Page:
It was a convulsive moment in America. The same weekend that this first-ever psychedelic rock dance concert took place, some of the largest anti-Vietnam War protest marches yet held took place across the country. And just two months earlier, riots had broken out in Watts, Los Angeles, followed by riots in other impoverished Black neighborhoods in other cities during what became known as the long, hot summer.
During the Family Dog’s visit with Gleason, Castell had told the critic, “San Francisco can be the American Liverpool.” Asked to explain, she said, “San Francisco is a pleasure city. San Francisco is the only city in the U.S. which can support a scene. New York is too large and confused, and Los Angeles is super-uptight plastic America.”
Alton Kelly told Gleason, “They’ve got to give people a place to dance. … There’ll be no trouble when they can dance.”
“And sure enough, last Saturday night there wasn’t,” Gleason wrote. “Everybody danced all night long and then quietly melted away into the morning. It just could be that the Family Dog has hold of something here that rivals the beginning of the Swing Era. At the very least, it’s fun and fascinating.”
This first iteration of the Family Dog (Chet Helms took over in February 1966) put on only four concerts. But Gleason was right. What four young free spirits started at Longshoremen’s Hall did indeed rival the beginning of the Swing Era in cultural significance.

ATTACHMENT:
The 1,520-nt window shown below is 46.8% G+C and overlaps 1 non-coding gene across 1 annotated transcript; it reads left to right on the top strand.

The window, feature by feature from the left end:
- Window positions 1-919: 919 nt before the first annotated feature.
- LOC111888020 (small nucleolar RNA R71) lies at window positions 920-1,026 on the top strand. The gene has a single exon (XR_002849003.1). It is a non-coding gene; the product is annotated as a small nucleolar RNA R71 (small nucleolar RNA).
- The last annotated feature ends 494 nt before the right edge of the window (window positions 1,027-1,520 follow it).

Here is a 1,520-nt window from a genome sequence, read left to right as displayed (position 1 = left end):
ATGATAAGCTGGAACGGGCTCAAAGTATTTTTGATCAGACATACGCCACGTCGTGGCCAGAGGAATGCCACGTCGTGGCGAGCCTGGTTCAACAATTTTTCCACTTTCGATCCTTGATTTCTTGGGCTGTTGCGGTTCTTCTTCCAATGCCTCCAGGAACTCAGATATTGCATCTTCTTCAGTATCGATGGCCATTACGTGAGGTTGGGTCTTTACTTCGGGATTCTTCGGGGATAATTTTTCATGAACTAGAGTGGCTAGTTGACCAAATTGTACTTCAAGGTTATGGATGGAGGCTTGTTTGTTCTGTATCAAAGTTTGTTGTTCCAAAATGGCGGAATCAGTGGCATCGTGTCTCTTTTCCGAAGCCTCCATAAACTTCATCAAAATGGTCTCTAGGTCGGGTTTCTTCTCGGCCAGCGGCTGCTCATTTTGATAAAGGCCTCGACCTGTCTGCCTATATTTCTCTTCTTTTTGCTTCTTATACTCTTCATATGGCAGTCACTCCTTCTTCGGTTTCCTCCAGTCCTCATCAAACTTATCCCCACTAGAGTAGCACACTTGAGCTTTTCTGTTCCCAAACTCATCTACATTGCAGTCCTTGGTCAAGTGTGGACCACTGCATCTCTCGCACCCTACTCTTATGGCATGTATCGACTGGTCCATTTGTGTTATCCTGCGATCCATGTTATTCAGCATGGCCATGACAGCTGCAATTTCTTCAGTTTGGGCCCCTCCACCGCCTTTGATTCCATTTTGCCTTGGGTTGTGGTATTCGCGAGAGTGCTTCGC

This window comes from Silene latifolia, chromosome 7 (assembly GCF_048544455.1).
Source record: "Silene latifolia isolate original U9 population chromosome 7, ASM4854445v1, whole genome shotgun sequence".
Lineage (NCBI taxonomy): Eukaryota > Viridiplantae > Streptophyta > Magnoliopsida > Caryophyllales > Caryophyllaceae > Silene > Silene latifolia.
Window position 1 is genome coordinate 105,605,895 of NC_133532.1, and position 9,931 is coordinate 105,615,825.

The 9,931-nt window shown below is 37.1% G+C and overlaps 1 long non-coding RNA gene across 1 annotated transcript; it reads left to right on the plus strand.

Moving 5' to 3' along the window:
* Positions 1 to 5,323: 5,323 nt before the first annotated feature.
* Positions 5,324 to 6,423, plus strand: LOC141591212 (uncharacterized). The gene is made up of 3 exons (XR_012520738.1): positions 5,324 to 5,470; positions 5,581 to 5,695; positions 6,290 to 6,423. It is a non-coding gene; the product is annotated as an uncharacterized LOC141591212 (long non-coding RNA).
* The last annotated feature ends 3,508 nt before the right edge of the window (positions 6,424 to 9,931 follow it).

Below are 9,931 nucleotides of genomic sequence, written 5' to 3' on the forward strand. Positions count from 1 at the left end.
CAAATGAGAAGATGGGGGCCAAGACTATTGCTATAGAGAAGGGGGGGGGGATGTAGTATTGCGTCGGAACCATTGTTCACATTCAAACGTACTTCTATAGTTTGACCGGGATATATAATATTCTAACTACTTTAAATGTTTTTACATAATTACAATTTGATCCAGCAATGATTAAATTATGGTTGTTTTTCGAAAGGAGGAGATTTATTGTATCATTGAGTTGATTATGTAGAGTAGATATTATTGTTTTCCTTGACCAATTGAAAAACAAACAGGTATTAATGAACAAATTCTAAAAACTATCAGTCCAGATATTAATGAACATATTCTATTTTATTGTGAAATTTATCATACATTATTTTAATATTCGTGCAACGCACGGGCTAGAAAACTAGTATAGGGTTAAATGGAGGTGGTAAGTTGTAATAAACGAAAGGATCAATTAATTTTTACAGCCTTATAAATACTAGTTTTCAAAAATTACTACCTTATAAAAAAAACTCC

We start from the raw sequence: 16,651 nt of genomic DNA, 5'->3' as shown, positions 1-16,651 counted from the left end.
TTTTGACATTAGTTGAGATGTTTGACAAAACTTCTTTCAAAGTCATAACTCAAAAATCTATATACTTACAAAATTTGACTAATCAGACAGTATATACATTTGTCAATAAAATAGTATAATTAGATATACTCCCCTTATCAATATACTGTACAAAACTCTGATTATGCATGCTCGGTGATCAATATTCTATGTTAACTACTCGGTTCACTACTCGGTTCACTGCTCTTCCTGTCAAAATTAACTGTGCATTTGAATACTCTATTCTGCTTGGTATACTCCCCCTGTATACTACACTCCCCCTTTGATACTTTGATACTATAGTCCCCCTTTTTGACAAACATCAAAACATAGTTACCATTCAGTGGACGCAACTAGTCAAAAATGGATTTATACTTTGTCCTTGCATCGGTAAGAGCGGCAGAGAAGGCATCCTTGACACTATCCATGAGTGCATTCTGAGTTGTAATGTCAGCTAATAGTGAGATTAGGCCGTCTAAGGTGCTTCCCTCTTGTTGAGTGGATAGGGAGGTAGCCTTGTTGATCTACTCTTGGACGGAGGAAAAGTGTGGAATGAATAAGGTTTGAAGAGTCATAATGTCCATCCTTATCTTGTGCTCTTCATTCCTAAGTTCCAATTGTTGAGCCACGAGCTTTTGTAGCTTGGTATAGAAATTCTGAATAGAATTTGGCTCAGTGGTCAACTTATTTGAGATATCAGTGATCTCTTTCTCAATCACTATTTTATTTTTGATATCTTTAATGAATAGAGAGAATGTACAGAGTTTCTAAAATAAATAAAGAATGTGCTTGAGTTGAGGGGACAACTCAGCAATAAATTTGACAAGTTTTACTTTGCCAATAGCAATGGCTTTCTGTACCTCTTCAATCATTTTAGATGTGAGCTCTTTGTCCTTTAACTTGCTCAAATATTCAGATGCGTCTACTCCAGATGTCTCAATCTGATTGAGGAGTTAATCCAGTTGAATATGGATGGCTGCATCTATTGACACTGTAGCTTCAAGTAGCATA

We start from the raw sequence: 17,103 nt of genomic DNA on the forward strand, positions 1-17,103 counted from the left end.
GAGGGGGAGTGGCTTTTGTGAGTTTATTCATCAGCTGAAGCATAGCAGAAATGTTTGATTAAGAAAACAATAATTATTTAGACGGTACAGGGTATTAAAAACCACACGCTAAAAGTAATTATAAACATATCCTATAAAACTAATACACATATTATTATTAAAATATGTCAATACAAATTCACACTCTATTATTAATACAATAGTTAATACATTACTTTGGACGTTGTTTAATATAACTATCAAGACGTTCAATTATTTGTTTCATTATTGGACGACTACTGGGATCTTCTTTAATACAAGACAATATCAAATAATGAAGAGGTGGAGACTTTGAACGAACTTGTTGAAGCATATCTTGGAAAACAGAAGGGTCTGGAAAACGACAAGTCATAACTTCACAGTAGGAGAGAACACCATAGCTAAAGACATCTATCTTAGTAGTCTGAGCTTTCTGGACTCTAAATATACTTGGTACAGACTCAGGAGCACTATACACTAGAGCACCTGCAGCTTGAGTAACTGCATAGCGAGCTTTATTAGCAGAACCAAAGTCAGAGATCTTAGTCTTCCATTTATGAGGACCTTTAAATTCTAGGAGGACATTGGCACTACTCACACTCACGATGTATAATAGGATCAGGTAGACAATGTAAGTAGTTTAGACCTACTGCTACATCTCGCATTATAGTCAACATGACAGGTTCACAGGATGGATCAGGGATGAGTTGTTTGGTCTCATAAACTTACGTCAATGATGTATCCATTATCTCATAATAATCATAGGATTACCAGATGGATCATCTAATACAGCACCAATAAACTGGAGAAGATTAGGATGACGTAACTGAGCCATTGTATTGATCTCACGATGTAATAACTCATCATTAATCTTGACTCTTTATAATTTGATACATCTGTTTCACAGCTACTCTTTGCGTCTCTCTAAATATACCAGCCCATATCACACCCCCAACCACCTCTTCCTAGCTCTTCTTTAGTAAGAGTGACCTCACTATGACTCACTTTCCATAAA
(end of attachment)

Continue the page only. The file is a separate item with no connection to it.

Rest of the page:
Longshoremen’s Hall was soon to host an even more epochal happening: the Trips Festival. That wild three-night event will be the subject of the next Portals.
Gary Kamiya is the author of the best-selling book “Cool Gray City of Love: 49 Views of San Francisco.” His most recent book is “Spirits of San Francisco: Voyages Through the Unknown City.” All the material in Portals of the Past is original for The Chronicle.
Linda “Tui” Tillery (born September 2, 1948) is an American singer, percussionist, producer, songwriter, and music arranger. She began her professional singing career at age 19 with the Bay Area rock band The Loading Zone. She is recognized as a pioneer in Women’s music, with her second solo album titled Linda Tillery released on Olivia Records in 1977. In addition to performing, she was the producer on three of Olivia’s first eight albums. Within the women’s music genre, she has collaborated with June Millington, Deidre McCalla, Barbara Higbie, Holly Near, Margie Adam, and others. Tillery was nominated for a Grammy Award in 1997 for Best Musical Album for Children.
Tillery has been a professional musician for her entire adult life and has had a long career as a backing/supporting vocalist for mainstream artists as diverse as Santana, Bobby McFerrin, Huey Lewis and the News and the Turtle Island String Quartet. In the early 1990s, she began exploring the roots music of enslaved Africans and the African diaspora, forming the group The Cultural Heritage Choir which remains active.
They were formed in Berkeley, California in 1966 by singer-keyboardist Paul Fauerso, following the dissolution of his jazz group The Tom Paul Trio. The original lineup was Fauerso, bassist Bob Kridle, drummer Ted Kozlowski (replaced by George Newcom), and guitarists Peter Shapiro and Steve Dowler, both formerly of Berkeley psychedelic rock band The Marbles, who had supported Jefferson Airplane at the historic “Tribute to Dr. Strange”, the inaugural Family Dog promotion concert held at San Francisco’s Longshoreman’s Hall in October 1965.